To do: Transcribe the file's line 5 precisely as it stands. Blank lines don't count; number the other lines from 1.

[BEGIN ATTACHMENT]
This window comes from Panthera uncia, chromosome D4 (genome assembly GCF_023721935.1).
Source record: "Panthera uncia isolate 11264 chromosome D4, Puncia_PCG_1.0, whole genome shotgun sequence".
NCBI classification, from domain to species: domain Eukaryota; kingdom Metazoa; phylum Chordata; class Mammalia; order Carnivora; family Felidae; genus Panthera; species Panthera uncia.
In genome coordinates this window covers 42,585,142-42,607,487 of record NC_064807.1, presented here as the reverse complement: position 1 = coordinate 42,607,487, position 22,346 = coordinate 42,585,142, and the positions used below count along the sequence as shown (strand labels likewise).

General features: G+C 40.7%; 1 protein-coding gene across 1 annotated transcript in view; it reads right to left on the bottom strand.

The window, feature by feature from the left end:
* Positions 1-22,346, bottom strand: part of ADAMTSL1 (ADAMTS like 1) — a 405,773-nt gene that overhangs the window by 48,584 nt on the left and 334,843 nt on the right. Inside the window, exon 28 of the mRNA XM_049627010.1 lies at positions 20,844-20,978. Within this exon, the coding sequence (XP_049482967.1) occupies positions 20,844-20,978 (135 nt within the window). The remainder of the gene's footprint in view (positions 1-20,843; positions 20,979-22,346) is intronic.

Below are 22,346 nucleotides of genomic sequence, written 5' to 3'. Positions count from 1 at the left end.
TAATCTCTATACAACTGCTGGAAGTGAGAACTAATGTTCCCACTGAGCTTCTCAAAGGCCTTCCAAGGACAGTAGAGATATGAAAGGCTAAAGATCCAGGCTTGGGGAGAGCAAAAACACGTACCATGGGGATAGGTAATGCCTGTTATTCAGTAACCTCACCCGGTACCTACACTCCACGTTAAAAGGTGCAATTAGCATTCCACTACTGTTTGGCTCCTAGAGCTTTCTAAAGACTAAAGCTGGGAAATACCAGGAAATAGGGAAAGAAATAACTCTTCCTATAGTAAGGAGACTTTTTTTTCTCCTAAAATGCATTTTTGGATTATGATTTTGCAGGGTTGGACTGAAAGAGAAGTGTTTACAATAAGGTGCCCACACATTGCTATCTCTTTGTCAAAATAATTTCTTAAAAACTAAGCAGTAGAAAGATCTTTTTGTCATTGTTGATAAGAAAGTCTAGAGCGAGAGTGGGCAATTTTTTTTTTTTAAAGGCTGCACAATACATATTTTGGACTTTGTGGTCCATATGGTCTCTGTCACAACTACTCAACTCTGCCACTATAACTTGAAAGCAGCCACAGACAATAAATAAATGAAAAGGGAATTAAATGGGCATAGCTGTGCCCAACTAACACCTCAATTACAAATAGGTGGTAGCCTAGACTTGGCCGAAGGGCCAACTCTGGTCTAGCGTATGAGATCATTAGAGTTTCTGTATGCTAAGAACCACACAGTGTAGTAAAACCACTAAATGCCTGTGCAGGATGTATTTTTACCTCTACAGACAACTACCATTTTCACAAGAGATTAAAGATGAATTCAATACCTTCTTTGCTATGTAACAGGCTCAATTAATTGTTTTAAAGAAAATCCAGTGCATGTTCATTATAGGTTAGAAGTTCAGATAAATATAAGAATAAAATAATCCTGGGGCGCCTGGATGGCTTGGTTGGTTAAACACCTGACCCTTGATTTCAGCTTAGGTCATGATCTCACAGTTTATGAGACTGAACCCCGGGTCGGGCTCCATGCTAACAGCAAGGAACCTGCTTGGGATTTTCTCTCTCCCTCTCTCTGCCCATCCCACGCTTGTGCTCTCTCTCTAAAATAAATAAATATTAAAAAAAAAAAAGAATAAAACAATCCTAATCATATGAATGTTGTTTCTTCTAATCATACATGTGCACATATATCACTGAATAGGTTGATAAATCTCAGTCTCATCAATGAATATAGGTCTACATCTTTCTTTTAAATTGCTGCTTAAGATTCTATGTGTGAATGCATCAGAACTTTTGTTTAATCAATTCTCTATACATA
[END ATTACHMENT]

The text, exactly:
General features: G+C 40.7%; 1 protein-coding gene across 1 annotated transcript in view; it reads right to left on the bottom strand.